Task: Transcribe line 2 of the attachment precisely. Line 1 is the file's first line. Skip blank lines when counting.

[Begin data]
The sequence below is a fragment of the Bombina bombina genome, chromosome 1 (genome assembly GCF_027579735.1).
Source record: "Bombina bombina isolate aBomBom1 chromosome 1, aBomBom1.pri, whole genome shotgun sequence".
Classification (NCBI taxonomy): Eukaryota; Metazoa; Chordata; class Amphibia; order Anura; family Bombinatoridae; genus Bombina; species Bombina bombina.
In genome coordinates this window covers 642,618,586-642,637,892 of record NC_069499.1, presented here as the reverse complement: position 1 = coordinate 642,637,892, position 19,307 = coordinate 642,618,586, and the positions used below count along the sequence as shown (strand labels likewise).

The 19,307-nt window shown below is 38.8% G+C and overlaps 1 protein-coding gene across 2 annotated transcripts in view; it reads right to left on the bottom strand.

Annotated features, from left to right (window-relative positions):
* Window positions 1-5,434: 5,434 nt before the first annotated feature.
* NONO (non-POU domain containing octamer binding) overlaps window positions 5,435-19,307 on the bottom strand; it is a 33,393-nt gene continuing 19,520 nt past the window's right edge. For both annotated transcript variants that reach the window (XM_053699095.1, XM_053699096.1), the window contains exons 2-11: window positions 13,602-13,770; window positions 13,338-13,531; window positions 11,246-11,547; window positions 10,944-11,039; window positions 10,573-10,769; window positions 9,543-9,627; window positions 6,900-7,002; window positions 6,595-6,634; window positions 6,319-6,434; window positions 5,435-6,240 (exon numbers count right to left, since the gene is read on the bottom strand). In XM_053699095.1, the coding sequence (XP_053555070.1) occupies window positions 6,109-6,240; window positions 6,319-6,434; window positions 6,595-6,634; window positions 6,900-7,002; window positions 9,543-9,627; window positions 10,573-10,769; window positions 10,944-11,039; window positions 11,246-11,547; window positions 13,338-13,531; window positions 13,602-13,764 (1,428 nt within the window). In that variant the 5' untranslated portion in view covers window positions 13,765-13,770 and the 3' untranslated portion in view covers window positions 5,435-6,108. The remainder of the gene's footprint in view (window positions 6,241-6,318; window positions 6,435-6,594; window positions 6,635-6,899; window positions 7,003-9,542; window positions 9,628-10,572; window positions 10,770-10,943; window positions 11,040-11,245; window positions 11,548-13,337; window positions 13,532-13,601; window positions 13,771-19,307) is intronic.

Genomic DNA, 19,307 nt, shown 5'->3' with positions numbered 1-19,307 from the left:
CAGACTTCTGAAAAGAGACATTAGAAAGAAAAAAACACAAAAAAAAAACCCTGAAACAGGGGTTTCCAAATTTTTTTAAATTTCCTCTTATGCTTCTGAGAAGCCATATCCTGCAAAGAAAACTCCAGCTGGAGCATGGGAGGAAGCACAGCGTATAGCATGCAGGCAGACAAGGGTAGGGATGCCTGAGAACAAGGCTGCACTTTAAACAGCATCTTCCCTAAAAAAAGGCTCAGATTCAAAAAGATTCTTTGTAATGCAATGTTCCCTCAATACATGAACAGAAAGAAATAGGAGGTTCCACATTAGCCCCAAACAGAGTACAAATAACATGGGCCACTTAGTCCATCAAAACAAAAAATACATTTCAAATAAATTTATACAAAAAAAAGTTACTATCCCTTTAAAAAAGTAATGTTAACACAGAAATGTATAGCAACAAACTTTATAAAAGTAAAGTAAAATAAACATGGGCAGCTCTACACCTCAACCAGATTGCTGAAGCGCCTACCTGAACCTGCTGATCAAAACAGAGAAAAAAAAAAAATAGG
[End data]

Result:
Source record: "Bombina bombina isolate aBomBom1 chromosome 1, aBomBom1.pri, whole genome shotgun sequence".